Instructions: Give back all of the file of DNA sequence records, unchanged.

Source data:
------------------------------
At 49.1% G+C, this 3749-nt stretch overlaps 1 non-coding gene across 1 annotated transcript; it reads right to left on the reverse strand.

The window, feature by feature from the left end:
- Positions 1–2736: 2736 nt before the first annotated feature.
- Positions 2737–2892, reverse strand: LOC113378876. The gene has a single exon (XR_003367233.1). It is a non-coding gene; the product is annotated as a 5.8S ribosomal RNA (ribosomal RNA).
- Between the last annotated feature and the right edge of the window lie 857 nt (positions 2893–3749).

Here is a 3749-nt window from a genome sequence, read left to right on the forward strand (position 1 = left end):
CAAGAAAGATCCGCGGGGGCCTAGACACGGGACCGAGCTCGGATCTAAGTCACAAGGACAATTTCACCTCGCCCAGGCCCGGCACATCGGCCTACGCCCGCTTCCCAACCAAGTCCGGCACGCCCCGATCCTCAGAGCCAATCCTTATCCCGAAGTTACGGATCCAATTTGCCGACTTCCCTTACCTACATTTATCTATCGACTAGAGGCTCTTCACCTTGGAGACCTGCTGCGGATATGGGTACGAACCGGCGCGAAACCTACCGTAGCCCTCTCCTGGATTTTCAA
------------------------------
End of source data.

At 49.1% G+C, this 3749-nt stretch overlaps 1 non-coding gene across 1 annotated transcript; it reads right to left on the reverse strand.

The window, feature by feature from the left end:
- Positions 1–2736: 2736 nt before the first annotated feature.
- Positions 2737–2892, reverse strand: LOC113378876. The gene has a single exon (XR_003367233.1). It is a non-coding gene; the product is annotated as a 5.8S ribosomal RNA (ribosomal RNA).
- Between the last annotated feature and the right edge of the window lie 857 nt (positions 2893–3749).

Here is a 3749-nt window from a genome sequence, read left to right on the forward strand (position 1 = left end):
CAAGAAAGATCCGCGGGGGCCTAGACACGGGACCGAGCTCGGATCTAAGTCACAAGGACAATTTCACCTCGCCCAGGCCCGGCACATCGGCCTACGCCCGCTTCCCAACCAAGTCCGGCACGCCCCGATCCTCAGAGCCAATCCTTATCCCGAAGTTACGGATCCAATTTGCCGACTTCCCTTACCTACATTTATCTATCGACTAGAGGCTCTTCACCTTGGAGACCTGCTGCGGATATGGGTACGAACCGGCGCGAAACCTACCGTAGCCCTCTCCTGGATTTTCAA